Ange Mlinko is poetry editor of The Nation. The recipient of the Randall Jarrell Award in Poetry Criticism from the Poetry Foundation, she teaches in the creative writing program of the University of Houston. Her most recent book of poems is Marvelous Things Overheard.
Nothing is simple in the poems of James Schuyler, not even the formal austerity of looking out a window.
A rock bottom, a bottom line, a body in extremis all make the poems of Graham Foust quaver and reel.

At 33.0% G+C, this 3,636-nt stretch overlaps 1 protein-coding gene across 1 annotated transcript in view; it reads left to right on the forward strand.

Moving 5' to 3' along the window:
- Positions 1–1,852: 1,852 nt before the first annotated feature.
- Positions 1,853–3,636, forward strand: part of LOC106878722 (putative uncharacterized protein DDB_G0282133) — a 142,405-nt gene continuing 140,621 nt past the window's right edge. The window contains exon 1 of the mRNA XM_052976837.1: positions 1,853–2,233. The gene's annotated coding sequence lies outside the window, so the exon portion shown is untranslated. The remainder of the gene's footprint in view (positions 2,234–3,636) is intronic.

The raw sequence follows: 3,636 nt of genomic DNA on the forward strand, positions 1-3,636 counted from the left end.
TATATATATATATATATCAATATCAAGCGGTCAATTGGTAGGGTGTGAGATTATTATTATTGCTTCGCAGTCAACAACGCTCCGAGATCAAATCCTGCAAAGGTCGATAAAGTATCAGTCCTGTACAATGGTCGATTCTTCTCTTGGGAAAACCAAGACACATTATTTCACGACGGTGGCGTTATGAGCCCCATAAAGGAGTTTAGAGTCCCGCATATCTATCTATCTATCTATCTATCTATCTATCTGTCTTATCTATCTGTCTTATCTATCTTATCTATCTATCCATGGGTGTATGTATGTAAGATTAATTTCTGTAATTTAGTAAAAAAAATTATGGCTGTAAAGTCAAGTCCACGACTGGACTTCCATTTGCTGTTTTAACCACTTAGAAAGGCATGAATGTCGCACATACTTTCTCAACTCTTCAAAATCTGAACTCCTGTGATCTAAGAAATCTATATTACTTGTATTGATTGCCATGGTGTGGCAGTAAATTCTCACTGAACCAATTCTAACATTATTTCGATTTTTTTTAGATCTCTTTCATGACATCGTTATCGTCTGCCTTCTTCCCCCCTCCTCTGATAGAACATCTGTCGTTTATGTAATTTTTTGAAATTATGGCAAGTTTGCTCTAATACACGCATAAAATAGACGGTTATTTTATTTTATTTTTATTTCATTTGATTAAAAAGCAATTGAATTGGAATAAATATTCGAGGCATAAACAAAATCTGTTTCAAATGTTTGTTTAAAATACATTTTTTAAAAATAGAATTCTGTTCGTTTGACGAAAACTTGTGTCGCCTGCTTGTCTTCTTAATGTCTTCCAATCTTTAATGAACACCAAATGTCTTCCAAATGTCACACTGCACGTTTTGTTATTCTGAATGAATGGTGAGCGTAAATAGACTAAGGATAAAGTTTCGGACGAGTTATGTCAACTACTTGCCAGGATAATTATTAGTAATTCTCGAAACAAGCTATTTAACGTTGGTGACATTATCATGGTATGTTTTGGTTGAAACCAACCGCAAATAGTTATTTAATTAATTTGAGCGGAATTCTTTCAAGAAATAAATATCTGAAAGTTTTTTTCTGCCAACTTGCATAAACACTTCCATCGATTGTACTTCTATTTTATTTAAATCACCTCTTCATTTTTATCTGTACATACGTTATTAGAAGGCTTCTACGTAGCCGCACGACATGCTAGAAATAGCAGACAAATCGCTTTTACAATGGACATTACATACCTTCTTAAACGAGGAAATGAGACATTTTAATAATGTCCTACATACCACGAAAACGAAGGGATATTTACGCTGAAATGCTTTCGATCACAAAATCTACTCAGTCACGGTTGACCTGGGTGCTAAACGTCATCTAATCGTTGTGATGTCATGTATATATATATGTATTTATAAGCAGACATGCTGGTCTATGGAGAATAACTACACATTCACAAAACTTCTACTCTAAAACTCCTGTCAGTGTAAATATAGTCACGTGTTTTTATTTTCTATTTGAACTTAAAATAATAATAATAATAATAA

In the history of reading, does progress hinge on the weird, obsolete or eccentric among us?
The Historical Thesaurus of the Oxford English Dictionary is a reserve set aside for thinking about the categorical inferiority of destruction to creation.
Is bilingualism a sign of vitality, or the gradual takeover of one language by another?
The poetry of Rainer Maria Rilke fuses lament and praise, and mingles amazement about sheer existence with mystery and terror.
In an information economy, tiny asymmetries in language comprehension translate into vast profits--and large-scale collapses.
Conlangs often succeed only in stripping language of its surprise.
Why do Frederick Seidel's champions consistently transform his weaknesses into virtues?
Is the history of English really the history of adult learners of a second language?